And then I found myself in another crowd in June. This time, I was in a line of thousands that snaked through the streets of downtown Saint Paul. Obama would be speaking in a few hours at the Xcel Energy Center, and he was expected to clinch the Democratic nomination. I'd gone alone, but I spent the entire evening talking to people, listening to their stories and their thoughts on social issues, on the environment, on the unique political and historical moment we seemed to be experiencing. I spent most of the time with a couple from South America, he from Venezuela, she from Colombia. They were so excited, so engaged in the American political process, so inspired by Obama's campaign and his message. Never mind they couldn't vote.
A lot of people who wouldn't be able to vote in the election in November stood in that line. One particularly lively group of teenagers took it upon themselves to remove what had become a hazardous roadblock as people finally started moving toward the Xcel. Minnesotans are a rule-following bunch, and when the police put one of those wooden horse-type barricades along the sidewalk, people kept away from the area it was blocking. But as more and more people crushed toward the Xcel, many found themselves pushed up against the barricade and unable to move safely beyond it. On reaching the barricade and finding themselves stuck, several people expressed a wish for the thing to be gone. It was a group of teenagers who embraced the activist message of the campaign and hoisted the thing above their heads, crowd surfing it up and away with chants of, "Yes, we can! Yes, we can!"
It had been threatening rain all day, and many of the people in line had brought umbrellas. Sure, we were a hopeful bunch, but we were still in the Midwest, and weather awareness and preparedness is a way of life. We could hope the rain would stay away, but, you know, just in case it didn't...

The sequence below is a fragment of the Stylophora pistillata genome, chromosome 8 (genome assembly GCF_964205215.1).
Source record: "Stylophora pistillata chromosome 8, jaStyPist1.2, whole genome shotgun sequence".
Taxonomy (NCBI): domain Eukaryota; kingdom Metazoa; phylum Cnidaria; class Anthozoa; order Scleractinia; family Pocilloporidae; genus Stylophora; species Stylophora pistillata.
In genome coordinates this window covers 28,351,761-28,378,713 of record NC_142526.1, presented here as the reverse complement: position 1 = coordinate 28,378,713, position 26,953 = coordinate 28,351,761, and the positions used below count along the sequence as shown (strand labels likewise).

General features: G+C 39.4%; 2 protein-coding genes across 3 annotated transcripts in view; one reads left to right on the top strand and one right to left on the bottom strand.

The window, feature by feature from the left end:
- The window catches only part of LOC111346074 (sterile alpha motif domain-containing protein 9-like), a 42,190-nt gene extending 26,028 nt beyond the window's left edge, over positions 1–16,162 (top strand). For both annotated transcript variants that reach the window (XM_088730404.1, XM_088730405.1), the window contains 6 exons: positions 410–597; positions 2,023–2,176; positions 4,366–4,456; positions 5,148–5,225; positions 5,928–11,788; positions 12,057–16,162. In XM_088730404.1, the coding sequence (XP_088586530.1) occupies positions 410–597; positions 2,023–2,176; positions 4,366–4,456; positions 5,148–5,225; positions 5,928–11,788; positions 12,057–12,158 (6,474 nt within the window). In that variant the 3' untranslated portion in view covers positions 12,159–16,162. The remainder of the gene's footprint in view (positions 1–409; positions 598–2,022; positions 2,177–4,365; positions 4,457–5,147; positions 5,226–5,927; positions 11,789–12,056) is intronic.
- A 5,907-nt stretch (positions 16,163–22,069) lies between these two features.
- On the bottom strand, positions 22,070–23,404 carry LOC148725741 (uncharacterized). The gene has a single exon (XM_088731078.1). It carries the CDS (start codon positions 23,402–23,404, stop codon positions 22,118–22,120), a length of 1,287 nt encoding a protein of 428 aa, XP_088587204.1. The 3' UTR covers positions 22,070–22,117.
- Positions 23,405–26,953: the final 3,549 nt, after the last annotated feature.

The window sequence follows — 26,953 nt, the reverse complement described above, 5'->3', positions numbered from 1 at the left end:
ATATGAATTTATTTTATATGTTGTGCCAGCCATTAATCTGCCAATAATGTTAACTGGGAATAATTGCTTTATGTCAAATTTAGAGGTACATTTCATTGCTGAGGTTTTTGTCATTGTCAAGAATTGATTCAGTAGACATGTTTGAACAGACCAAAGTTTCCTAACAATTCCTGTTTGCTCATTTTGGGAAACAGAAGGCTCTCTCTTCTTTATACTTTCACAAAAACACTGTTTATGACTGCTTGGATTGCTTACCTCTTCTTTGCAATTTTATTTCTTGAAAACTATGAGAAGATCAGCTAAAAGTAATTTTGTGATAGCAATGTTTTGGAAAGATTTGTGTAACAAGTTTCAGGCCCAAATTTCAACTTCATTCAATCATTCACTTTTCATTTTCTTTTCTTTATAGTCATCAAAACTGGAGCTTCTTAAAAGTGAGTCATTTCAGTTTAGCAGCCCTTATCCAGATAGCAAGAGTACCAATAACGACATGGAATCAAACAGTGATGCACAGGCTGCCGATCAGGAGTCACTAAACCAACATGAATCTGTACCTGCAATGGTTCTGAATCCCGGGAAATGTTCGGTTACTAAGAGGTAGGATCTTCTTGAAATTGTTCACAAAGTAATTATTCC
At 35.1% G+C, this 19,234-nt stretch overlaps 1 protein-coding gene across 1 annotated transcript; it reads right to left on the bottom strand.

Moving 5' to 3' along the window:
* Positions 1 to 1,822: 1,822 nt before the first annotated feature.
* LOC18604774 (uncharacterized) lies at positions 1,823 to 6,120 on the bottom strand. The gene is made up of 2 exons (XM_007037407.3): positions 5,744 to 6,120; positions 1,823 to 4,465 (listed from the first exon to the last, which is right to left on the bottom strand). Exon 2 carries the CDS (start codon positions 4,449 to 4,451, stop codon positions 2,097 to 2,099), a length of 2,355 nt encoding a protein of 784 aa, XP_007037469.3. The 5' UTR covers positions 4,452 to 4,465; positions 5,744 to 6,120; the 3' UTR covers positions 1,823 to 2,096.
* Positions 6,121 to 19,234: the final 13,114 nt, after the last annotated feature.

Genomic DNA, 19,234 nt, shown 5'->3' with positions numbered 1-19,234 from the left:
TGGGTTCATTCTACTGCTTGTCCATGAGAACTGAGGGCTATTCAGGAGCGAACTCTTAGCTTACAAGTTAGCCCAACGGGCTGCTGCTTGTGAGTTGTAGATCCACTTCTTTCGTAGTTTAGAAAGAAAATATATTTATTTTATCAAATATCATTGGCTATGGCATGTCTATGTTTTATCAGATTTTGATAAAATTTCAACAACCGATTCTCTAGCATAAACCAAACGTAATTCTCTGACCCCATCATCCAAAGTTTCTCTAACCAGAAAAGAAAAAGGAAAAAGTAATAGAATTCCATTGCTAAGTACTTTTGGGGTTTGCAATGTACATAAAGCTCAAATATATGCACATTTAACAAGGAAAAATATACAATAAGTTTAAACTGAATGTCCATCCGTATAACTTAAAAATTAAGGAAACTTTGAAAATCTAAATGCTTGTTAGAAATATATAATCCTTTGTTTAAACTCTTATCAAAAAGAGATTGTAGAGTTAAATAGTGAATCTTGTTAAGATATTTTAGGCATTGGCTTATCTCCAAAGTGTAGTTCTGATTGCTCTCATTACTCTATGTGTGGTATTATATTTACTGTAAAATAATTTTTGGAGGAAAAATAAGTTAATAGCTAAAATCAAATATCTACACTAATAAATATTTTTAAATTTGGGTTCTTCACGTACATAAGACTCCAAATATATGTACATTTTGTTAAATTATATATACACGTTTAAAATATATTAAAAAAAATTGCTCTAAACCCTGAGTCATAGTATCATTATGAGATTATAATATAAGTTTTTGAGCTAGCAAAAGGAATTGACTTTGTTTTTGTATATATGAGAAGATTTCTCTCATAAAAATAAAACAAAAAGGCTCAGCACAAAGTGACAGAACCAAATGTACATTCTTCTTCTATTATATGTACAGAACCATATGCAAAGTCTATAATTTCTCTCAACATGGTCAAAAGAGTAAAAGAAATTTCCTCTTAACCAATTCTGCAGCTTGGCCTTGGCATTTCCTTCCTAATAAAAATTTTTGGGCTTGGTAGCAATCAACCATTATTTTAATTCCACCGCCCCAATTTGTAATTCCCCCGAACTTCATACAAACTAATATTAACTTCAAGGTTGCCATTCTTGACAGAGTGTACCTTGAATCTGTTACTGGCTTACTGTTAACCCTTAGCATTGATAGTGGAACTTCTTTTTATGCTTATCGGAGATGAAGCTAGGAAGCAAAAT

Our umbrellas were, however, a security risk and would not be allowed through the doors, we were told once we finally got to the Xcel. This explained the scores of umbrellas that littered the lawns around the building. As I approached the entrance, I chucked mine under a bush and counted the number of trees to the door, hoping I'd remember and be able to retrieve it after witnessing history or whatever. And even though I was in the nosebleeds, it was electrifying inside the arena. At the center of it all was this man whose steady voice I'd listened to since that day in the Dairy Queen parking lot and whose tone and message was just as compelling four years later, all the more so for its now being so clearly a real possibility. At the end of the night, Barack Obama bumped his fist into his wife's and walked off stage, but the energy of possibility lingered and radiated through the crowd, into the nosebleeds, out onto the streets--where thousands more people who hadn't made it through the security checks in time had watched on the jumbo screen outside--past the silent vigil of our our abandoned umbrellas, through the city, the state, the country, the world.
It was dark by the time I got outside, and I joined the throngs of people hunched over in the bushes, pulling back branches, holding up umbrellas and examining them in the light of their cell phone displays; black umbrella after black umbrella tossed back into the bushes in search of the exact one they had come with. I ran into people I knew, people I hadn't seen in five years, and perfect strangers. It was one of those completely surreal moments of odd community. "Is this it?" a woman asked to my right. "No," answered her friend. "Well, where did you leave it?" "Right here, I thought." "Well, what color is it?" "Camouflage." Good luck, I thought.
For those couple of hours in the Xcel, we'd been forced to abandon our cautiousness and our umbrellas; but we were also practical, and we fished our umbrellas out of the bushes and forced ourselves to consider the possibility that John McCain could have been standing at that podium today. But today I gathered with coworkers around the television in our break room and listened to that steady voice and those compelling words once more, and I'm just so glad to find myself in the happy majority of Americans. Also, I find myself craving an Oreo Blizzard.